Talking about making a will and estate planning is often difficult for most people because whether or not it is for themselves or for someone they are close to and love, it means thinking about a time when they and/or the people they love will not be around anymore. It is important to do this though because having a legal will and well-made plans for a person’s estate when they are gone, protects a person financially now as well as their legacy in the future.
A surprising experience that many people have when they finally make the move and start to plan their own will or have that difficult conversation with a parent or other close family member about doing this, is a sense of relief. Especially when the will has been signed and finalized, and a person’s estate is in order legally, many people feel comforted and more relaxed knowing that their affairs are in order, rather than feeling like what they thought they might feel.
Planning an estate for a parent, a much loved relative, or for yourself, is not a way of saying goodbye- but rather a way to have peace of mind and to be able to enjoy time in the here and now.
Steps for Estate Planning
The following are some of the steps that are essential to planning an estate. Having a good estate plan is a way of protecting someone while they are alive, even if they are incapacitated, as well as their wishes for their assets when they pass.
- Wills and Trusts
It is important to have a legal will and for some people, a legal trust.
Many people recommend enlisting the help of an estate attorney who can give you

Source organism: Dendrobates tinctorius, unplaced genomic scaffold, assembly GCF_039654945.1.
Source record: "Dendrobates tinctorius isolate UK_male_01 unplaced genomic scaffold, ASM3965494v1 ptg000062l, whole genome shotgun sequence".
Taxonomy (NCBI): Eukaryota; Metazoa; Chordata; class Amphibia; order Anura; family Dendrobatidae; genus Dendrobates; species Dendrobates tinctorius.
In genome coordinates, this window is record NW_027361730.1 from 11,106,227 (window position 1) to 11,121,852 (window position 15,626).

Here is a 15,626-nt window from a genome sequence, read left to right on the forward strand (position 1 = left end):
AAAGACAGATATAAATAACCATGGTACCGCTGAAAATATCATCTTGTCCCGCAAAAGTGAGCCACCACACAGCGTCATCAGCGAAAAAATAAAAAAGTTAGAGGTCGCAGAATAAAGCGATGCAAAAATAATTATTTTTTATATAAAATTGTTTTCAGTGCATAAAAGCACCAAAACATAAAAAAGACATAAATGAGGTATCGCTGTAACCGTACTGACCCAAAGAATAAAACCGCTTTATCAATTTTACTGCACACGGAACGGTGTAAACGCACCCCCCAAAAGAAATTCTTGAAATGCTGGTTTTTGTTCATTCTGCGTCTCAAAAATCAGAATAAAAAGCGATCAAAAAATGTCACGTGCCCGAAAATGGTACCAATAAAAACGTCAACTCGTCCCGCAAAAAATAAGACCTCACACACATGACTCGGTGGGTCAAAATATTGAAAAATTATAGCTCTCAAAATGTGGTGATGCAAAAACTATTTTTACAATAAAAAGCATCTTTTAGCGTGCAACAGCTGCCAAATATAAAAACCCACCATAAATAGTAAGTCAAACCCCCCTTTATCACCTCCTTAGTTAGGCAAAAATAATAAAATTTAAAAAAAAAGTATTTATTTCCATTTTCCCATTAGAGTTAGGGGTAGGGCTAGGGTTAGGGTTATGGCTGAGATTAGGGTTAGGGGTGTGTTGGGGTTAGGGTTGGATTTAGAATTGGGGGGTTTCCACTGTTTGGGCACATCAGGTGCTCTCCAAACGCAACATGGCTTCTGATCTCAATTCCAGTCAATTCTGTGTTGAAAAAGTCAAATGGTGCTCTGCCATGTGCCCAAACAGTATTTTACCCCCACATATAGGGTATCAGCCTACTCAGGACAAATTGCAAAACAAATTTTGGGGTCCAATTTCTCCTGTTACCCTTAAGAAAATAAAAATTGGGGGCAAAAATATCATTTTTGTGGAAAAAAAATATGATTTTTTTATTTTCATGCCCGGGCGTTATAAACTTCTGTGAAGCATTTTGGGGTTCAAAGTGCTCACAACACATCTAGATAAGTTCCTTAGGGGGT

guidance and make sure your paperwork and documents are in order, rather than trying
to do this on your own.
- Emergency Information
Compile a list of more than just doctors and their phone
numbers. Different people have different needs but examples of things to have in one,
easily accessible place include but are not limited to; the specifics of digital assets, bank
accounts, stocks, retirement plans, and storage rental; online accounts with usernames
and passwords; names and information about lawyers, financial advisors and anyone
else who has legal knowledge of and/or access to the aforementioned.
- Power of Attorney
Designating a durable power of attorney to someone you and your
family trusts, allows the person to make legal decisions in the event the person whose
estate they have been appointed to is incapacitated and no longer able to make these
Decisions for themselves.
- Advance Medical Directive
An advance medical directive is a document a person
decides upon when they are healthy, in case there is a point where end-of-life medical
decisions need to be made without them being able to say what they want.
- Talk to Your Parents
Even though many people have had a difficult time talking to their
parents in general, and many people have been able to talk to their parents but don’t want to worry them by trying to talk about their financial affairs, it is important to do this while you all can. While these conversations are often not easy to begin, most people have a sense of relief once they have been started and feel better knowing that they now have agreed upon plans in place for the future.
Estate Planning With Parents
It is hard enough for most of us to see our parents getting older and it rarely gets easier as time goes on. But even harder usually, is admitting to ourselves that they can no longer fully manage their financial affairs and that we need to move in and do for them, what we as “children” are so used to them doing for us. As hard as it is, it is important to do this because it ultimately protects your parent(s), their security, and their assets.
For a highly recommended estate planning lawyer in Sacramento CA, contact Yee Law Group.